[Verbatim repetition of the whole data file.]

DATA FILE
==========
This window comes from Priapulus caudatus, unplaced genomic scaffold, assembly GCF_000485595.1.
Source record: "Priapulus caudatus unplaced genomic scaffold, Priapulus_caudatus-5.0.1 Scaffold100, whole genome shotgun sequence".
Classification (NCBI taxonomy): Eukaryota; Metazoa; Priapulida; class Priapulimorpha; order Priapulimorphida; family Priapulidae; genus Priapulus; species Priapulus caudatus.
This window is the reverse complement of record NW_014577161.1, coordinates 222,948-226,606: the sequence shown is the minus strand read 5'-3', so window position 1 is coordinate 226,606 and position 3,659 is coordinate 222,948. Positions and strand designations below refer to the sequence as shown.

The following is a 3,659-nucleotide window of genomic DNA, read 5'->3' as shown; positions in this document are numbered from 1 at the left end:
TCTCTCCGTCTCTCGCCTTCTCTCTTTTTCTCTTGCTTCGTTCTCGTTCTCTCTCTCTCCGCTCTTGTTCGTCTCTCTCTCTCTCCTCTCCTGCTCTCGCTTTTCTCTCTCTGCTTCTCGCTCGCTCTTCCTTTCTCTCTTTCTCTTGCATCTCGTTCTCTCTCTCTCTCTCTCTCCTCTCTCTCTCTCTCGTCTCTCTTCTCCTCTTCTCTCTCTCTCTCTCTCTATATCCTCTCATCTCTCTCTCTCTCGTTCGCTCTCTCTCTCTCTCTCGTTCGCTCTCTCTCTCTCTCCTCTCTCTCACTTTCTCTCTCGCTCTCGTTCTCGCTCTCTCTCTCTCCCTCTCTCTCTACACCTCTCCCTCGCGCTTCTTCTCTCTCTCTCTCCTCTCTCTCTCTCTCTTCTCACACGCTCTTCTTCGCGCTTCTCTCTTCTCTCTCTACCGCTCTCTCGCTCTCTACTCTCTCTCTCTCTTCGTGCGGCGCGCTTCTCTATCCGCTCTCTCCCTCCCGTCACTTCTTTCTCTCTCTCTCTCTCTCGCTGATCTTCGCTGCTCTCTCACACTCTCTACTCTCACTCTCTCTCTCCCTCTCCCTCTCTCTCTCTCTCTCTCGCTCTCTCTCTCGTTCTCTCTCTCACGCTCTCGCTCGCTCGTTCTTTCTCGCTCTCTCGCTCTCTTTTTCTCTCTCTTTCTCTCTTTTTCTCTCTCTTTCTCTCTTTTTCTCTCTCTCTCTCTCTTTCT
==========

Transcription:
This window comes from Priapulus caudatus, unplaced genomic scaffold, assembly GCF_000485595.1.
Source record: "Priapulus caudatus unplaced genomic scaffold, Priapulus_caudatus-5.0.1 Scaffold100, whole genome shotgun sequence".
Classification (NCBI taxonomy): Eukaryota; Metazoa; Priapulida; class Priapulimorpha; order Priapulimorphida; family Priapulidae; genus Priapulus; species Priapulus caudatus.
This window is the reverse complement of record NW_014577161.1, coordinates 222,948-226,606: the sequence shown is the minus strand read 5'-3', so window position 1 is coordinate 226,606 and position 3,659 is coordinate 222,948. Positions and strand designations below refer to the sequence as shown.

The following is a 3,659-nucleotide window of genomic DNA, read 5'->3' as shown; positions in this document are numbered from 1 at the left end:
TCTCTCCGTCTCTCGCCTTCTCTCTTTTTCTCTTGCTTCGTTCTCGTTCTCTCTCTCTCCGCTCTTGTTCGTCTCTCTCTCTCTCCTCTCCTGCTCTCGCTTTTCTCTCTCTGCTTCTCGCTCGCTCTTCCTTTCTCTCTTTCTCTTGCATCTCGTTCTCTCTCTCTCTCTCTCTCCTCTCTCTCTCTCTCGTCTCTCTTCTCCTCTTCTCTCTCTCTCTCTCTCTATATCCTCTCATCTCTCTCTCTCTCGTTCGCTCTCTCTCTCTCTCTCGTTCGCTCTCTCTCTCTCTCCTCTCTCTCACTTTCTCTCTCGCTCTCGTTCTCGCTCTCTCTCTCTCCCTCTCTCTCTACACCTCTCCCTCGCGCTTCTTCTCTCTCTCTCTCCTCTCTCTCTCTCTCTTCTCACACGCTCTTCTTCGCGCTTCTCTCTTCTCTCTCTACCGCTCTCTCGCTCTCTACTCTCTCTCTCTCTTCGTGCGGCGCGCTTCTCTATCCGCTCTCTCCCTCCCGTCACTTCTTTCTCTCTCTCTCTCTCTCGCTGATCTTCGCTGCTCTCTCACACTCTCTACTCTCACTCTCTCTCTCCCTCTCCCTCTCTCTCTCTCTCTCTCGCTCTCTCTCTCGTTCTCTCTCTCACGCTCTCGCTCGCTCGTTCTTTCTCGCTCTCTCGCTCTCTTTTTCTCTCTCTTTCTCTCTTTTTCTCTCTCTTTCTCTCTTTTTCTCTCTCTCTCTCTCTTTCT